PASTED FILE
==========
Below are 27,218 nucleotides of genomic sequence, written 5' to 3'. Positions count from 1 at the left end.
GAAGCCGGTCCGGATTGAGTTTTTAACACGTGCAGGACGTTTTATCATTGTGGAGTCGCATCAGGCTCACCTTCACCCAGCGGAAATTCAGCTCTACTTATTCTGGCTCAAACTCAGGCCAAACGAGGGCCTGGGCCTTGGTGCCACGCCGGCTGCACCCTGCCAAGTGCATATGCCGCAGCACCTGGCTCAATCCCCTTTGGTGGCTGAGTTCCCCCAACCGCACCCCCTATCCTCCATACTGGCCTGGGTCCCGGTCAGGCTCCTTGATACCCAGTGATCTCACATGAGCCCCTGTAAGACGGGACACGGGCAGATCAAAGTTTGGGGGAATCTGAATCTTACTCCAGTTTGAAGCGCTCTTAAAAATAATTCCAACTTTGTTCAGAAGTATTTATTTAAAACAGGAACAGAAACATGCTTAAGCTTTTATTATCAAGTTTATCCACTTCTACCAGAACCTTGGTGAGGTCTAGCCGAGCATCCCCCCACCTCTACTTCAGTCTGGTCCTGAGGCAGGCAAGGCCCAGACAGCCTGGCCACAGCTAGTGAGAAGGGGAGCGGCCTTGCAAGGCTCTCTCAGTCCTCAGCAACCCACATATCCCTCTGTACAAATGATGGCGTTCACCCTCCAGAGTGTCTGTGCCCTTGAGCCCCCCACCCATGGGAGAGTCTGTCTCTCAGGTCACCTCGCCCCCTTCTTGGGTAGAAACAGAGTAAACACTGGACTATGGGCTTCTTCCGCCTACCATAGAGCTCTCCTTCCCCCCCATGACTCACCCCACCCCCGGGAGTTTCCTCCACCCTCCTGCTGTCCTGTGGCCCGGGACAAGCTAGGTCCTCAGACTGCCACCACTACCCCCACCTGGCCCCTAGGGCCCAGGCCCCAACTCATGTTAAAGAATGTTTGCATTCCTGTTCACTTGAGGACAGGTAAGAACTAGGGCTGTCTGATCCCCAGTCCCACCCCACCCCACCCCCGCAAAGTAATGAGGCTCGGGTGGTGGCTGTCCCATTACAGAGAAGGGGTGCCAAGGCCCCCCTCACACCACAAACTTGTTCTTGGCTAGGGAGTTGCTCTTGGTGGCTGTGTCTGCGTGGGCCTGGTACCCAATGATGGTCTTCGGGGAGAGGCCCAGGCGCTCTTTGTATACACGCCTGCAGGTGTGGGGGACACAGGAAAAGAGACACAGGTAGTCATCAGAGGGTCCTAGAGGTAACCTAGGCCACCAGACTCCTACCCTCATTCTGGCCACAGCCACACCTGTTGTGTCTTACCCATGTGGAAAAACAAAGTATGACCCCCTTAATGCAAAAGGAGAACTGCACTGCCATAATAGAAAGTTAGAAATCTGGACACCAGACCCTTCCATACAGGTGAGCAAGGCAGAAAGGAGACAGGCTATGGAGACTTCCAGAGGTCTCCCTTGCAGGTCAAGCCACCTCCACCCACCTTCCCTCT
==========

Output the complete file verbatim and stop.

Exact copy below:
Below are 27,218 nucleotides of genomic sequence, written 5' to 3'. Positions count from 1 at the left end.
GAAGCCGGTCCGGATTGAGTTTTTAACACGTGCAGGACGTTTTATCATTGTGGAGTCGCATCAGGCTCACCTTCACCCAGCGGAAATTCAGCTCTACTTATTCTGGCTCAAACTCAGGCCAAACGAGGGCCTGGGCCTTGGTGCCACGCCGGCTGCACCCTGCCAAGTGCATATGCCGCAGCACCTGGCTCAATCCCCTTTGGTGGCTGAGTTCCCCCAACCGCACCCCCTATCCTCCATACTGGCCTGGGTCCCGGTCAGGCTCCTTGATACCCAGTGATCTCACATGAGCCCCTGTAAGACGGGACACGGGCAGATCAAAGTTTGGGGGAATCTGAATCTTACTCCAGTTTGAAGCGCTCTTAAAAATAATTCCAACTTTGTTCAGAAGTATTTATTTAAAACAGGAACAGAAACATGCTTAAGCTTTTATTATCAAGTTTATCCACTTCTACCAGAACCTTGGTGAGGTCTAGCCGAGCATCCCCCCACCTCTACTTCAGTCTGGTCCTGAGGCAGGCAAGGCCCAGACAGCCTGGCCACAGCTAGTGAGAAGGGGAGCGGCCTTGCAAGGCTCTCTCAGTCCTCAGCAACCCACATATCCCTCTGTACAAATGATGGCGTTCACCCTCCAGAGTGTCTGTGCCCTTGAGCCCCCCACCCATGGGAGAGTCTGTCTCTCAGGTCACCTCGCCCCCTTCTTGGGTAGAAACAGAGTAAACACTGGACTATGGGCTTCTTCCGCCTACCATAGAGCTCTCCTTCCCCCCCATGACTCACCCCACCCCCGGGAGTTTCCTCCACCCTCCTGCTGTCCTGTGGCCCGGGACAAGCTAGGTCCTCAGACTGCCACCACTACCCCCACCTGGCCCCTAGGGCCCAGGCCCCAACTCATGTTAAAGAATGTTTGCATTCCTGTTCACTTGAGGACAGGTAAGAACTAGGGCTGTCTGATCCCCAGTCCCACCCCACCCCACCCCCGCAAAGTAATGAGGCTCGGGTGGTGGCTGTCCCATTACAGAGAAGGGGTGCCAAGGCCCCCCTCACACCACAAACTTGTTCTTGGCTAGGGAGTTGCTCTTGGTGGCTGTGTCTGCGTGGGCCTGGTACCCAATGATGGTCTTCGGGGAGAGGCCCAGGCGCTCTTTGTATACACGCCTGCAGGTGTGGGGGACACAGGAAAAGAGACACAGGTAGTCATCAGAGGGTCCTAGAGGTAACCTAGGCCACCAGACTCCTACCCTCATTCTGGCCACAGCCACACCTGTTGTGTCTTACCCATGTGGAAAAACAAAGTATGACCCCCTTAATGCAAAAGGAGAACTGCACTGCCATAATAGAAAGTTAGAAATCTGGACACCAGACCCTTCCATACAGGTGAGCAAGGCAGAAAGGAGACAGGCTATGGAGACTTCCAGAGGTCTCCCTTGCAGGTCAAGCCACCTCCACCCACCTTCCCTCT